Feel free to chip in,
Bilal Hashmi says
I agree! Though vCloud will certainly help most customers get started on the route to a SDDC, it certainly doesn’t mean they have reached the end. I think this is somewhat similar to the time when vSphere 4 came out and was marketed for being “cloud computing” ready. I remember a few people back then assumed they were running a cloud because they were now in vSphere 4. …. Ahhhh Cloud.. will you ever take a shape and stay that way!!.. Great times to be in IT for sure… continuous evolution and improvement so rapidly…
Marco Broeken says
Found the recording here: http://recordings.talkshoe.com/TC-19367/TS-715088.mp3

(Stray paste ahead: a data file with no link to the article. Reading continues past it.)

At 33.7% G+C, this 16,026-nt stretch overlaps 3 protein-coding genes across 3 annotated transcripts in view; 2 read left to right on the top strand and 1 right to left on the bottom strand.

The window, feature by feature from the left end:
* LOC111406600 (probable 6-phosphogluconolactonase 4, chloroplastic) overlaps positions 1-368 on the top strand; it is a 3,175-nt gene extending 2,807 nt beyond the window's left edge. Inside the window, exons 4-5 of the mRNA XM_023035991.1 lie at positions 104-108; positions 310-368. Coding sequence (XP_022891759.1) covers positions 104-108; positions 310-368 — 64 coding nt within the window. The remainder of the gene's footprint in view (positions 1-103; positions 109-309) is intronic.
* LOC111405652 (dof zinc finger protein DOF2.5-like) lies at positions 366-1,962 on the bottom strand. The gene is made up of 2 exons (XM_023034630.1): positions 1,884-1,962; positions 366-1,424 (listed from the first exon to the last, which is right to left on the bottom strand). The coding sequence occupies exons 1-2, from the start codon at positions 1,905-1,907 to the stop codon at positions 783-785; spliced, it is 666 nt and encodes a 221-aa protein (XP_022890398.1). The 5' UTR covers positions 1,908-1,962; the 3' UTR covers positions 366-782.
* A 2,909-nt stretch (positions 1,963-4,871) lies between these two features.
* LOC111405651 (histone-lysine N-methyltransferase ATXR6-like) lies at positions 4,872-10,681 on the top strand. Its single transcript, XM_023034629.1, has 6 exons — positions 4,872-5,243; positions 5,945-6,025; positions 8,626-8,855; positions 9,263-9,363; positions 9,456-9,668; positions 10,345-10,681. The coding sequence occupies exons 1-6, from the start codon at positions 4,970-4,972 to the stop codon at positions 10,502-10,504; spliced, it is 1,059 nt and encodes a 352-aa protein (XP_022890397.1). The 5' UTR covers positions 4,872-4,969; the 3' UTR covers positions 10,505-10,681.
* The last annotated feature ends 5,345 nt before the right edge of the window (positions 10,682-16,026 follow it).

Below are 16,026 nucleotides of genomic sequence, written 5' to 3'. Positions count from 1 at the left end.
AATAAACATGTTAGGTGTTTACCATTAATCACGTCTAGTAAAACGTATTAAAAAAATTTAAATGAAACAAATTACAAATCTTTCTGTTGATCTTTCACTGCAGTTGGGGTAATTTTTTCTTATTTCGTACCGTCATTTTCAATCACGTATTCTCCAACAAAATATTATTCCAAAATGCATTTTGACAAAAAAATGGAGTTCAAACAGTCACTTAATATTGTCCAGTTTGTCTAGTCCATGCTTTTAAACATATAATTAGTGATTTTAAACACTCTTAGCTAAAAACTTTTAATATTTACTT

In my opinion “Cloud” is short for “Cloud service”. The word service is the key here. What we are trying to do with Cloud Services is, in my view, building a sales model where we sell a service instead of selling a combination of professional consulting/hw/sw that would be acquired by a customer and deployed at his site. Virtualization made this possible thanks to a great deal of automation possibilities (built-in the solution or developed as necessary), vCloud Suite made it simpler. If you can define in software what once used to be sold “physically” as described above then you can deliver a Cloud Service.
In short, if you made the above possible, you have a Cloud. But we are trying to have a Cloud Service to sell, that’s where the focus should be; having a Cloud is just happening in the process.
Sunny Dua says
Well said Duncan 🙂